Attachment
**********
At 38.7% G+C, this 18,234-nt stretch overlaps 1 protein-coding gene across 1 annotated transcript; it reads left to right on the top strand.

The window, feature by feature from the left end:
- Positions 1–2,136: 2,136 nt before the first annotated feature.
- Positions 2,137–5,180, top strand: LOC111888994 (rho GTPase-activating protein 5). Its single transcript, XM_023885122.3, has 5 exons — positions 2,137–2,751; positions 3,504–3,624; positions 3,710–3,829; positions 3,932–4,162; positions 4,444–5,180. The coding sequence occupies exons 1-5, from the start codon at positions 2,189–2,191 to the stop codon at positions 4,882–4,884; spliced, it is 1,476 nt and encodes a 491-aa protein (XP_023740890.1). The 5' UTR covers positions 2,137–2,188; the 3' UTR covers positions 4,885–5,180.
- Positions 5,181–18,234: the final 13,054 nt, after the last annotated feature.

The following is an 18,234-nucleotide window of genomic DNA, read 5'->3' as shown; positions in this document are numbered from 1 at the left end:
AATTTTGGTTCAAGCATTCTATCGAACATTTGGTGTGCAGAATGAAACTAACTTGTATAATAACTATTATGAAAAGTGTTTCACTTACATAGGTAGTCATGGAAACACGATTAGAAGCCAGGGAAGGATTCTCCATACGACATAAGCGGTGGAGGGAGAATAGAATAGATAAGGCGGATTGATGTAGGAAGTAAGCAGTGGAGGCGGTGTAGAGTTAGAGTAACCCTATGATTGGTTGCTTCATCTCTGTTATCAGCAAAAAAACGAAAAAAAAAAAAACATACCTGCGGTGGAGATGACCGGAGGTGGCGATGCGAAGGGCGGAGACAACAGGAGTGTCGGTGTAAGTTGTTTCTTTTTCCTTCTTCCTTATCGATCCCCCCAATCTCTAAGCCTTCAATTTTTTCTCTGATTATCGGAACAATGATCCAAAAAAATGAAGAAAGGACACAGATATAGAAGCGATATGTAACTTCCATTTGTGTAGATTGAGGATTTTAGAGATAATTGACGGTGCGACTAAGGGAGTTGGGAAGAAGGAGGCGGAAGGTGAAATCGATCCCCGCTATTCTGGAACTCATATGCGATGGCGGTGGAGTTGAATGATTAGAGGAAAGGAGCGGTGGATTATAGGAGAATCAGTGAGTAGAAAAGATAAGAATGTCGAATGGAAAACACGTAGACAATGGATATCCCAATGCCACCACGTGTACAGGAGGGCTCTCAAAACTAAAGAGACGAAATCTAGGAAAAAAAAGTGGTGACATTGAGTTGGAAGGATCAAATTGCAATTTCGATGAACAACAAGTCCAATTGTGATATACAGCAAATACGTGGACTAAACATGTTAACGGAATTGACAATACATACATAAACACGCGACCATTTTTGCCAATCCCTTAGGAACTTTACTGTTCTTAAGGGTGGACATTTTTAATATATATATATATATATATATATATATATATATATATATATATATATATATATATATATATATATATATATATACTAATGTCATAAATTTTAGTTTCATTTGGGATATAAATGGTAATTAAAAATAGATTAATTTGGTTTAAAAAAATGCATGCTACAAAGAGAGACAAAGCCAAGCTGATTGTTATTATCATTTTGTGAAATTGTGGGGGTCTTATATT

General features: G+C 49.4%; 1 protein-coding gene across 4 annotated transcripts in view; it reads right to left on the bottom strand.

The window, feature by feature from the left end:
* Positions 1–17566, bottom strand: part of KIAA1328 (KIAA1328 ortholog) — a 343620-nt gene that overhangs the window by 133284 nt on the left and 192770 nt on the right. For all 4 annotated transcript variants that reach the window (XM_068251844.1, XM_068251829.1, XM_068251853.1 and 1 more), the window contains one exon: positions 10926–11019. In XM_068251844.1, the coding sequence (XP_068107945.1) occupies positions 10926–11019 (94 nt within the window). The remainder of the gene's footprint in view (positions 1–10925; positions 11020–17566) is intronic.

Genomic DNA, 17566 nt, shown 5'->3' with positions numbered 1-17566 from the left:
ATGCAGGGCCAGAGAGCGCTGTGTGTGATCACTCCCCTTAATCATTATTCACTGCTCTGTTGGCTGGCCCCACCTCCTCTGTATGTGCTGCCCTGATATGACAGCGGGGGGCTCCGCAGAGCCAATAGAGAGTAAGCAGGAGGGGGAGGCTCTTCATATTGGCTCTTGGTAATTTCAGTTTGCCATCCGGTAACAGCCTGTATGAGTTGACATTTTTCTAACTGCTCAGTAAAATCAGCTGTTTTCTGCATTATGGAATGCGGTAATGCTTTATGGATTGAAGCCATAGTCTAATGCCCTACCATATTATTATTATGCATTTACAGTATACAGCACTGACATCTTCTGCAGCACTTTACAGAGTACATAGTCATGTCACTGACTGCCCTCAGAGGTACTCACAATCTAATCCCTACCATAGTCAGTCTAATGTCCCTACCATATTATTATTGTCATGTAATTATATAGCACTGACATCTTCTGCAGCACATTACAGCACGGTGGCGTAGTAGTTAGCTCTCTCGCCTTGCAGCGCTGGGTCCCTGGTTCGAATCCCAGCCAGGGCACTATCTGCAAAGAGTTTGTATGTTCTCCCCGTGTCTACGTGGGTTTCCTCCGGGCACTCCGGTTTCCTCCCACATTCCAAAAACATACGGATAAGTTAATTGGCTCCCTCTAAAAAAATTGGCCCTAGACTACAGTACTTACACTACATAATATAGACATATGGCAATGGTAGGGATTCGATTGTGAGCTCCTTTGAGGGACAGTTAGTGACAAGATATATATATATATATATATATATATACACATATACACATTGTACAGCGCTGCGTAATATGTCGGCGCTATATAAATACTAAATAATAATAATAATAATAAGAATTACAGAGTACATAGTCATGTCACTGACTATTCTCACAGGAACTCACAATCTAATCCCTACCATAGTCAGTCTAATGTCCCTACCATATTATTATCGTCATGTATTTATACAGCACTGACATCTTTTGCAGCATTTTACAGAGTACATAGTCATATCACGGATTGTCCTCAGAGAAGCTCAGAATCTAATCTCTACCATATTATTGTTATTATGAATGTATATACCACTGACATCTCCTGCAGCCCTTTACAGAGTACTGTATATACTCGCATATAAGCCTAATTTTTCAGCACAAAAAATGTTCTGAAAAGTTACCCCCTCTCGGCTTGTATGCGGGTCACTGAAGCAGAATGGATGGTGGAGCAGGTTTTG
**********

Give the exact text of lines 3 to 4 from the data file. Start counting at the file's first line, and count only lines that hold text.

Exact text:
- Positions 1–2,136: 2,136 nt before the first annotated feature.
- Positions 2,137–5,180, top strand: LOC111888994 (rho GTPase-activating protein 5). Its single transcript, XM_023885122.3, has 5 exons — positions 2,137–2,751; positions 3,504–3,624; positions 3,710–3,829; positions 3,932–4,162; positions 4,444–5,180. The coding sequence occupies exons 1-5, from the start codon at positions 2,189–2,191 to the stop codon at positions 4,882–4,884; spliced, it is 1,476 nt and encodes a 491-aa protein (XP_023740890.1). The 5' UTR covers positions 2,137–2,188; the 3' UTR covers positions 4,885–5,180.